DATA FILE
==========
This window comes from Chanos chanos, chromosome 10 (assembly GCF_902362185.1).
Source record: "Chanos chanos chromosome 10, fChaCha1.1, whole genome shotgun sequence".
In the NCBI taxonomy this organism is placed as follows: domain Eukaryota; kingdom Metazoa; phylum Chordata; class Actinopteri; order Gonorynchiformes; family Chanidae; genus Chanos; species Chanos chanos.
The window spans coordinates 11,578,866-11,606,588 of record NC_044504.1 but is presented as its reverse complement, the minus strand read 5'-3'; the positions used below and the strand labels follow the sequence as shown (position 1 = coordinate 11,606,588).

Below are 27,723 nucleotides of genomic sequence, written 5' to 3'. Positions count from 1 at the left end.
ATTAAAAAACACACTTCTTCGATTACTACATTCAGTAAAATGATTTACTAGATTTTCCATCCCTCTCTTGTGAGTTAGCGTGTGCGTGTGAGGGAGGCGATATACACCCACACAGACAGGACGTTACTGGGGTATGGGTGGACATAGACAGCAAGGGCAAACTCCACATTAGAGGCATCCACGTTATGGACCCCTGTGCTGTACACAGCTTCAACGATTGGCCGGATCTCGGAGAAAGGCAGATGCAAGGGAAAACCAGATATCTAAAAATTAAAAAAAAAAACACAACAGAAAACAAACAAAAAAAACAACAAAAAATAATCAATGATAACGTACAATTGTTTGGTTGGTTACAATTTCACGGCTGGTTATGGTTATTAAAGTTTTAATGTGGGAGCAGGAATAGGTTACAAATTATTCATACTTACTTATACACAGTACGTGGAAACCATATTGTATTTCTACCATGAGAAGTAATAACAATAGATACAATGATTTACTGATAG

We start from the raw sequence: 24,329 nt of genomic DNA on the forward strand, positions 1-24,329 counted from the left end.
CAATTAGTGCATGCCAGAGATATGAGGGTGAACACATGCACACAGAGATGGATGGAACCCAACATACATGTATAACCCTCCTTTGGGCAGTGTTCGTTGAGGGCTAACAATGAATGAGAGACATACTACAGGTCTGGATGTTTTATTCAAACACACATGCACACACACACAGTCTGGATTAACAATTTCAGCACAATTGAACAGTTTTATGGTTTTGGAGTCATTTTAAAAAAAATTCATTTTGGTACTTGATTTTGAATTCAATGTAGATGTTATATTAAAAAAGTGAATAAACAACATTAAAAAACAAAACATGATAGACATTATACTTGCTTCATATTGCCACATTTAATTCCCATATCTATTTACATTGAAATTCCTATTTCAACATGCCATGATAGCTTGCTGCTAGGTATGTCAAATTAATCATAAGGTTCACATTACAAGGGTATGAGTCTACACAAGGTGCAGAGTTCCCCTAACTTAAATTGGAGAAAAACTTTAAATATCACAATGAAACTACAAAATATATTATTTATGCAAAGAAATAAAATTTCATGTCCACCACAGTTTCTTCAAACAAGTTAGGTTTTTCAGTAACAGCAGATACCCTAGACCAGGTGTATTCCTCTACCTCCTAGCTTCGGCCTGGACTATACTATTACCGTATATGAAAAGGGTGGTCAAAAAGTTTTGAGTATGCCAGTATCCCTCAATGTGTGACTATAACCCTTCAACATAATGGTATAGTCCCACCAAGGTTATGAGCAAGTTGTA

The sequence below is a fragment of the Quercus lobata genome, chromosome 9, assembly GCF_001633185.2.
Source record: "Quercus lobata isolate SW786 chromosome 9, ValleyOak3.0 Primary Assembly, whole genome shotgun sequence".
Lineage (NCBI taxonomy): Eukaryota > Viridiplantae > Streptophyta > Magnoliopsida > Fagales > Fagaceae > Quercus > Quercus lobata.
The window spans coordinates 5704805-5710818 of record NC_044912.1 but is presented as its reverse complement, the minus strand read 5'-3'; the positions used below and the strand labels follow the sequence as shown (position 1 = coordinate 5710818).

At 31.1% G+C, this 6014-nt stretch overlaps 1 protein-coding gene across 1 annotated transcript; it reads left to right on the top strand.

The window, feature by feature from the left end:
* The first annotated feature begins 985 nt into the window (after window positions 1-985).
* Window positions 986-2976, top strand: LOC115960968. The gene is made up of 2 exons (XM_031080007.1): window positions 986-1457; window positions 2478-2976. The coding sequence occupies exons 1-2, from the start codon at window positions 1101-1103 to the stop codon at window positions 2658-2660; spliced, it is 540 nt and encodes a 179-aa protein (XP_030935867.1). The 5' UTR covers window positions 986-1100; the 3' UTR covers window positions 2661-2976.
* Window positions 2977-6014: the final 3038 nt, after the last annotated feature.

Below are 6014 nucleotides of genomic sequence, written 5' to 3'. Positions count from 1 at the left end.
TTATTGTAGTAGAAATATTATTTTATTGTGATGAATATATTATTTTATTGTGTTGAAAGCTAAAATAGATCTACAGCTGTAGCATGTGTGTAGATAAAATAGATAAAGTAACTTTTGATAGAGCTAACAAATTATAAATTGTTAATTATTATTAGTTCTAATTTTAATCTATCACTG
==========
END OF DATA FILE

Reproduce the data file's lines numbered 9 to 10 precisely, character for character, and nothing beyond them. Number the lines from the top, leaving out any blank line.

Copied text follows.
The sequence below is a fragment of the Quercus lobata genome, chromosome 9, assembly GCF_001633185.2.
Source record: "Quercus lobata isolate SW786 chromosome 9, ValleyOak3.0 Primary Assembly, whole genome shotgun sequence".